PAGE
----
Thursday, June 24, 2010

Cute Japanese TSA Locks

I was browsing some Japanese shopping sites and found some cute TSA locks. They are between 600 yen to 1000 yen (It's about US$6.70 to US$11.20) and some of them are star shaped. I love the fact that Japan often creates so many different designs even for such simple things as padlocks.
I am not sure if you can purchase any of those designs from stores like Amazon or any other international online stores but I will add to this post when I find out if there is such a site.

In case if you don't know what TSA lock is, please read my earlier post 'What is TSA Lock?'.

You can see more TSA Locks in Cool Travel Gear Store.

Thursday, May 20, 2010

Built-In TSA Lock Travel Suitcases

Since more people are aware of TSA locks, many travel suitcase makers have come up with suitcases with built-in TSA locks. It comes in both 'hard case' (hard plastic suitcase) and 'soft case' (nylon or polyester material suitcase) style. Since it's attached to the suitcase, you don't have to worry about loosing the locks. These type of suitcases have been getting extremely popular in the past few years.

These are the few suitcases I recommend;

Rimowa Salsa Collection

  • Made out of high-tech polycarbonate
  • Scratch resistant
  • Built to withstand temperatures from -100 to +120 degrees Celsius
  • Built-in TSA lock
  • Light weight
  • Environmentally friendly, the shell is 100 % recyclable
  • 4 wheels for better maneuverability

Samsonite Aero PC Collection

  • Made out of strong polycarbonate
  • Light weight
  • Built-in TSA lock
  • 4 wheels for better maneuverability
  • Fully lined interior with divider pads
  • Internal recessed lock down handle

Delsey Green Days Collection

  • Eco-friendly material from recycled plastic bottles
  • SECURI TECH ZIP - extreme security an exclusive patented zip
  • Built-in TSA lock
  • 4 wheels version is also available
  • Wide front pockets which are stuiable for shoes storage
  • Light weight

You can see more travel suitcases in Cool Travel Gear Store.

Wednesday, April 21, 2010

Types of TSA Locks

TSA (Transportation Security Administration) has worked with several companies to develop locks that can be opened by security officers using universal master keys. If you lock your baggage with regular locks, security officers have to cut the locks or they might have to use force to open your baggage to examine the contents. Currently there are two main TSA approved suppliers. Travel Sentry and Safe Skies.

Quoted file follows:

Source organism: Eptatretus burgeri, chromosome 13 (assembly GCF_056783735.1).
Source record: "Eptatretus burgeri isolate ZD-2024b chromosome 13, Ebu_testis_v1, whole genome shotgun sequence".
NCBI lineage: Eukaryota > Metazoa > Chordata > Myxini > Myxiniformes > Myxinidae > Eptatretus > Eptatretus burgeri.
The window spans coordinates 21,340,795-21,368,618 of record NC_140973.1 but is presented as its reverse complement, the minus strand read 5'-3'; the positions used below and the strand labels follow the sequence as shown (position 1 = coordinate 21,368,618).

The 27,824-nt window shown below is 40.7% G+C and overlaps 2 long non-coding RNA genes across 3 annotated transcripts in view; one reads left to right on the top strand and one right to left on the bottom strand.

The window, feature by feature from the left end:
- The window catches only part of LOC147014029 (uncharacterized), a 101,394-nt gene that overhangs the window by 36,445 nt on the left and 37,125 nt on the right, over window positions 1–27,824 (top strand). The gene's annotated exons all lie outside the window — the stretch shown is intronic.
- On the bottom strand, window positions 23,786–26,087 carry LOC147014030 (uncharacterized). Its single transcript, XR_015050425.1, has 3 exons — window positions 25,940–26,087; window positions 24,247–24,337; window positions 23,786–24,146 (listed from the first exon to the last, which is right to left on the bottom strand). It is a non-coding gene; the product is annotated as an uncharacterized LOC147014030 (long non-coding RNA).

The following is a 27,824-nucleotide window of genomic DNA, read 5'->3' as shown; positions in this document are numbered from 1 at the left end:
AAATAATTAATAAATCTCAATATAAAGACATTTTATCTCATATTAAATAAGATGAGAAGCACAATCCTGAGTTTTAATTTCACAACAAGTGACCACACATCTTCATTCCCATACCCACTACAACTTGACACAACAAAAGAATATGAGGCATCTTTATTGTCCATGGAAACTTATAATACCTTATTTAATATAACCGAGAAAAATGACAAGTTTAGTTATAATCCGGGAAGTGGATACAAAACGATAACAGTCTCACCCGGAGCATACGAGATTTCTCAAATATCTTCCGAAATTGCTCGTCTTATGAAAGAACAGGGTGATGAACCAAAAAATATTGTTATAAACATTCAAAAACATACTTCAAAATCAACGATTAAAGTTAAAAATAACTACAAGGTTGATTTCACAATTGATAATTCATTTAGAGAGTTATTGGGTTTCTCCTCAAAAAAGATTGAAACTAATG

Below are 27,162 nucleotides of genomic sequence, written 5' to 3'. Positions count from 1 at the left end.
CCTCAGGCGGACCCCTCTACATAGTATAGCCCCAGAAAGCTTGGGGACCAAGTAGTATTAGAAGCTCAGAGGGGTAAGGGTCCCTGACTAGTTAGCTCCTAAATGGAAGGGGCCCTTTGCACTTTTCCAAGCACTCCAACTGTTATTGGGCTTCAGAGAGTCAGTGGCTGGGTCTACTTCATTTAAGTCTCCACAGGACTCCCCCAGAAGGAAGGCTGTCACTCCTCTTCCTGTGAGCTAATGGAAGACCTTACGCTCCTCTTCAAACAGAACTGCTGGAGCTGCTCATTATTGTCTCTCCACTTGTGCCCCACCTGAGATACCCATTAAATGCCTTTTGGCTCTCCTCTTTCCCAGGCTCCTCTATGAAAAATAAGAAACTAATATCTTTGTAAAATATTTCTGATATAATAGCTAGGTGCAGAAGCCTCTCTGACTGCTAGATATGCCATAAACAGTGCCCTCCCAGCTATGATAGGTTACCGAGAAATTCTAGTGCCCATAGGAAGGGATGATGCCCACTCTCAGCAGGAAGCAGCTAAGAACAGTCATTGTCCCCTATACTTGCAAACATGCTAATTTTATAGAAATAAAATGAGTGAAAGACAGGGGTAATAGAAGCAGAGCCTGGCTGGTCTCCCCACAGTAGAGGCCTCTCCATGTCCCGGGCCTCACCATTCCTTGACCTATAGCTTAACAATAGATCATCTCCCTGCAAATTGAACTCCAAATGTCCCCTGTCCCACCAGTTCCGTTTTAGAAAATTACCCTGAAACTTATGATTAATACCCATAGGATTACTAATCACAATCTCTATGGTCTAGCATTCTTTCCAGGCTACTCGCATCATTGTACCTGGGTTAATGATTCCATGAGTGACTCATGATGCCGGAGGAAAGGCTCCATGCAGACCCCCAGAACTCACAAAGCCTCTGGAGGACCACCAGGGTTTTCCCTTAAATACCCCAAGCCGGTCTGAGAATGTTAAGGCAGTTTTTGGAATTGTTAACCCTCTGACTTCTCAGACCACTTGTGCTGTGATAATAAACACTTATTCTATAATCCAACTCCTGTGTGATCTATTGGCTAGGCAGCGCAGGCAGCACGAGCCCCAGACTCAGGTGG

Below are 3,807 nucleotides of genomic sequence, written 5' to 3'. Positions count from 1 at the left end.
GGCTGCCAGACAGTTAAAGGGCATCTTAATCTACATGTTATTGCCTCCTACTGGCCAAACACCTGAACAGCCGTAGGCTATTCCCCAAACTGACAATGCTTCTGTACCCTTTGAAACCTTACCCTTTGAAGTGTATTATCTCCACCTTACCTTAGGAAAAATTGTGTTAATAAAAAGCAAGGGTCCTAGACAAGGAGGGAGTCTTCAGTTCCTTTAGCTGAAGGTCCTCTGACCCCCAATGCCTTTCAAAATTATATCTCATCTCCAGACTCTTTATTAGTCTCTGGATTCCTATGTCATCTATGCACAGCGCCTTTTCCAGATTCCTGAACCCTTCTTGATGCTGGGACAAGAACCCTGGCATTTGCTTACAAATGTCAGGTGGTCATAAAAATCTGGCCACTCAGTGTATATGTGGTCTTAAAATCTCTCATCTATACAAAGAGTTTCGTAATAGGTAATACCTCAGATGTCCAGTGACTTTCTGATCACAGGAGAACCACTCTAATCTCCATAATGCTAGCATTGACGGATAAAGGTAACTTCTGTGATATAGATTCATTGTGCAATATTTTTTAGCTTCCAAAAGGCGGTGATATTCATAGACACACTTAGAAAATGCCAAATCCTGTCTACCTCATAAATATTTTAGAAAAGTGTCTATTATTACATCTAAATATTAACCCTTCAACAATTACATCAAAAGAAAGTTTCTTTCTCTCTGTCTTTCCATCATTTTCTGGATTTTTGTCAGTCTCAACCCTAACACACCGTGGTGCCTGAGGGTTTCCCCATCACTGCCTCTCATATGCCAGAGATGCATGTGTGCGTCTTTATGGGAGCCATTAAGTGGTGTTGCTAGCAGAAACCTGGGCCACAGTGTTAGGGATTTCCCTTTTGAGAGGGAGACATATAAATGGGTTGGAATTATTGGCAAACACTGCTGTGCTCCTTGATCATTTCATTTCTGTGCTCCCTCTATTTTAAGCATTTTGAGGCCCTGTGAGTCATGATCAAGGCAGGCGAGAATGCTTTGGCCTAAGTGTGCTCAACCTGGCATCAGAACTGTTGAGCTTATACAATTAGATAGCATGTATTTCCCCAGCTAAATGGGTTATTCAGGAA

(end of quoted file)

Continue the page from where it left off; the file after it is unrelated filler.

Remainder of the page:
Travel Sentry Logo

Safe Skies Logo

There are different types of TSA locks in the market. Some comes with indicator which shows you if your baggage has been opened for security check or not. The most common indicator is a tiny window on the body of the lock. It is usually showing green color. When TSA security officer unlocks your TSA lock with their master key, the indicator turns to red. After you relock the padlock with your own key or code, the indicator goes back to green.

Key Padlock - It looks just like an ordinary padlock. Often comes with 2 sets of keys.

3 Dial Combination Padlock - Instead of using keys, you create 3 digits unlock code to open the lock.

4 Dial Combination Padlock - Instead of using keys, you create 4 digits unlock code to open the lock.

Strap Lock - Baggage strap with built in TSA lock on its clip. Comes with either key lock or combination lock.

Cable Lock - It has wire cable instead of shackle. Can be locked with keys or number dials.

Word Lock - It has alphabet on dials instead of numbers. You can create a word as unlock code.(often 4 letter words)

You can see more selection in Cool Travel Gear Store.

What is TSA Lock?

After 9/11 event, our idea of travel has changed so much. Majority of airports in the world require thorough security checks in both domestic and international flights.

TSA, also known as Transportation Security Administration was founded in the wake of 9/11 to strengthen the security of the United States transportation systems. They are involved in both land and air travel securities but we will probably face them more commonly at the baggage screening at airports in the United States.

TSA electronically screen million of bags for explosives and other dangerous items each day at more than 7000 baggage screening locations and at over 450 airports in America. In this baggage check process, TSA requires access to air passenger's luggage without passenger being present. To let passengers still use locks to prevent thefts, TSA has approved certain locks, which can be identified by their logo and TSA personnel can open and relock with special tools and information supplied by the lock manufacturers. Those are called 'TSA locks' or 'TSA approved locks'.